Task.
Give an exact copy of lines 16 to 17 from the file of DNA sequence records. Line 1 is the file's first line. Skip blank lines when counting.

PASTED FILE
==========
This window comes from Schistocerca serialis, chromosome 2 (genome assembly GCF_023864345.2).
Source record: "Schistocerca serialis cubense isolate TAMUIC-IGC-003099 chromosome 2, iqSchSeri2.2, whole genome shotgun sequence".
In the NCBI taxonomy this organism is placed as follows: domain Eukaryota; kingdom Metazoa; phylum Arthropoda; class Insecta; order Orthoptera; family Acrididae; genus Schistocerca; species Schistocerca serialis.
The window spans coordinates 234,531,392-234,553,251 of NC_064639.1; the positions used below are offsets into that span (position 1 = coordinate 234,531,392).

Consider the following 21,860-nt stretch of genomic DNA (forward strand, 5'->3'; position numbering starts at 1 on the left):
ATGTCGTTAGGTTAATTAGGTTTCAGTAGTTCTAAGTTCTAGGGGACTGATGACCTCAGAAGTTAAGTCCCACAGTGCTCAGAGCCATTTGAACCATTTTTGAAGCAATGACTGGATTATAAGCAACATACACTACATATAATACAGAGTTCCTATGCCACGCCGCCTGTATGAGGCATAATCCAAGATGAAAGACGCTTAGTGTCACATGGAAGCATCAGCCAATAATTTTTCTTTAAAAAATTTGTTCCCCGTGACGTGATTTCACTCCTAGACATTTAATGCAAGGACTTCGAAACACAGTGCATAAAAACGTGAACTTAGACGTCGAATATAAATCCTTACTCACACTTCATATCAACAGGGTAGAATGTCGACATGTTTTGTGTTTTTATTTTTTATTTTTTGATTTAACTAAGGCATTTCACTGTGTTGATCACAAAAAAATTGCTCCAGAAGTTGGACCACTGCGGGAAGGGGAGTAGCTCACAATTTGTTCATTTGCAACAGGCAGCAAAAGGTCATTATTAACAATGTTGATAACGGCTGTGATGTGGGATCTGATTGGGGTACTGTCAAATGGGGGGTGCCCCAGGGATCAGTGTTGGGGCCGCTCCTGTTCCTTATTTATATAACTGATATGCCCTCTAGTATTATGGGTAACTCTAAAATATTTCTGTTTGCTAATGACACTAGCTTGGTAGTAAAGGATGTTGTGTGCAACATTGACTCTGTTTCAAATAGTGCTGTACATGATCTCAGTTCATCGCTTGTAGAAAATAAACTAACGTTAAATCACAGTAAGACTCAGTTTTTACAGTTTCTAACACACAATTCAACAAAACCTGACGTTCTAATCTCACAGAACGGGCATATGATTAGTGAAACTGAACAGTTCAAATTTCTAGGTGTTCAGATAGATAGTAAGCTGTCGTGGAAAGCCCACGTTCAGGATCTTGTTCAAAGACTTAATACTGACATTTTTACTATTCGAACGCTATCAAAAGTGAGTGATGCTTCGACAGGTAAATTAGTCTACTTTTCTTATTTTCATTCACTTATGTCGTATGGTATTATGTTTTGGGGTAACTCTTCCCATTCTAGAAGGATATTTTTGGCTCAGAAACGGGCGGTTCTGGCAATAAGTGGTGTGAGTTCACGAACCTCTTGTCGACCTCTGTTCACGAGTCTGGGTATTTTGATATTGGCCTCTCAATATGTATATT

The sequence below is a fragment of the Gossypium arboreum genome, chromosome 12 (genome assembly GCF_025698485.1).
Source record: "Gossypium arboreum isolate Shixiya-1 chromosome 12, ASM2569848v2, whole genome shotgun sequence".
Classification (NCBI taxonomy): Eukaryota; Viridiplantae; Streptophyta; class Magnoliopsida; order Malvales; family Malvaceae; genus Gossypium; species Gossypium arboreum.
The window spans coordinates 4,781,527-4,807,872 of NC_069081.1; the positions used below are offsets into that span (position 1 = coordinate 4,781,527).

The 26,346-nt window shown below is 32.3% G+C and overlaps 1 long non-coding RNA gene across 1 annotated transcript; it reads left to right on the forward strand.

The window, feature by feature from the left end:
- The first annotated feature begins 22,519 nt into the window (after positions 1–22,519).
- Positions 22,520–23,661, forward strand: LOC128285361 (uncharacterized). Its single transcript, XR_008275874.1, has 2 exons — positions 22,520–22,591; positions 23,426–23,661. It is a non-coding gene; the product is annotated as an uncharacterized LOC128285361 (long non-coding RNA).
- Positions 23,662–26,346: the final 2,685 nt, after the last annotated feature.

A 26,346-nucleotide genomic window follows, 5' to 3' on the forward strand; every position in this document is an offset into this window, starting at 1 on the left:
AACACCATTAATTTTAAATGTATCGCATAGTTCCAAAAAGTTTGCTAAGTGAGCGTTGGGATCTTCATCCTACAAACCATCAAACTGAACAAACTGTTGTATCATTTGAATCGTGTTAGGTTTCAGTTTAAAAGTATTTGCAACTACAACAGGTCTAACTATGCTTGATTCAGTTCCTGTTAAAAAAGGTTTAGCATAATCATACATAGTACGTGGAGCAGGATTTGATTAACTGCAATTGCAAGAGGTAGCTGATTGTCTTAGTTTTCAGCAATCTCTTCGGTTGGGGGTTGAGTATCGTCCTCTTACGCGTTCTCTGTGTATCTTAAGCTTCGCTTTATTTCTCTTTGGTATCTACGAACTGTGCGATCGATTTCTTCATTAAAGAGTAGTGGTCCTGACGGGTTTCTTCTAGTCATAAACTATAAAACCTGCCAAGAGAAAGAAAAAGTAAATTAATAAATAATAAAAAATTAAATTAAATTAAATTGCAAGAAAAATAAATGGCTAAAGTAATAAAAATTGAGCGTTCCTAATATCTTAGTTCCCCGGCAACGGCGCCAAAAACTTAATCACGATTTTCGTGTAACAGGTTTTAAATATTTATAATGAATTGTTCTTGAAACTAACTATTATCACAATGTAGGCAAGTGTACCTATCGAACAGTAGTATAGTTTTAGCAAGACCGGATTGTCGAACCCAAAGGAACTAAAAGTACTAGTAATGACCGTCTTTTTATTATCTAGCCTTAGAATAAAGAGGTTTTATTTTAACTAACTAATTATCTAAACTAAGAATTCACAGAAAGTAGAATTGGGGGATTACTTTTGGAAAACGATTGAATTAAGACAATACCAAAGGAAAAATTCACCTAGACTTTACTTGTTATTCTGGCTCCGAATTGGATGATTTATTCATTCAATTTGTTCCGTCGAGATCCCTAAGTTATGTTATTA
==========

A 26,346-nucleotide genomic window follows, 5' to 3' on the forward strand; every position in this document is an offset into this window, starting at 1 on the left:
AACACCATTAATTTTAAATGTATCGCATAGTTCCAAAAAGTTTGCTAAGTGAGCGTTGGGATCTTCATCCTACAAACCATCAAACTGAACAAACTGTTGTATCATTTGAATCGTGTTAGGTTTCAGTTTAAAAGTATTTGCAACTACAACAGGTCTAACTATGCTTGATTCAGTTCCTGTTAAAAAAGGTTTAGCATAATCATACATAGTACGTGGAGCAGGATTTGATTAACTGCAATTGCAAGAGGTAGCTGATTGTCTTAGTTTTCAGCAATCTCTTCGGTTGGGGGTTGAGTATCGTCCTCTTACGCGTTCTCTGTGTATCTTAAGCTTCGCTTTATTTCTCTTTGGTATCTACGAACTGTGCGATCGATTTCTTCATTAAAGAGTAGTGGTCCTGACGGGTTTCTTCTAGTCATAAACTATAAAACCTGCCAAGAGAAAGAAAAAGTAAATTAATAAATAATAAAAAATTAAATTAAATTAAATTGCAAGAAAAATAAATGGCTAAAGTAATAAAAATTGAGCGTTCCTAATATCTTAGTTCCCCGGCAACGGCGCCAAAAACTTAATCACGATTTTCGTGTAACAGGTTTTAAATATTTATAATGAATTGTTCTTGAAACTAACTATTATCACAATGTAGGCAAGTGTACCTATCGAACAGTAGTATAGTTTTAGCAAGACCGGATTGTCGAACCCAAAGGAACTAAAAGTACTAGTAATGACCGTCTTTTTATTATCTAGCCTTAGAATAAAGAGGTTTTATTTTAACTAACTAATTATCTAAACTAAGAATTCACAGAAAGTAGAATTGGGGGATTACTTTTGGAAAACGATTGAATTAAGACAATACCAAAGGAAAAATTCACCTAGACTTTACTTGTTATTCTGGCTCCGAATTGGATGATTTATTCATTCAATTTGTTCCGTCGAGATCCCTAAGTTATGTTATTA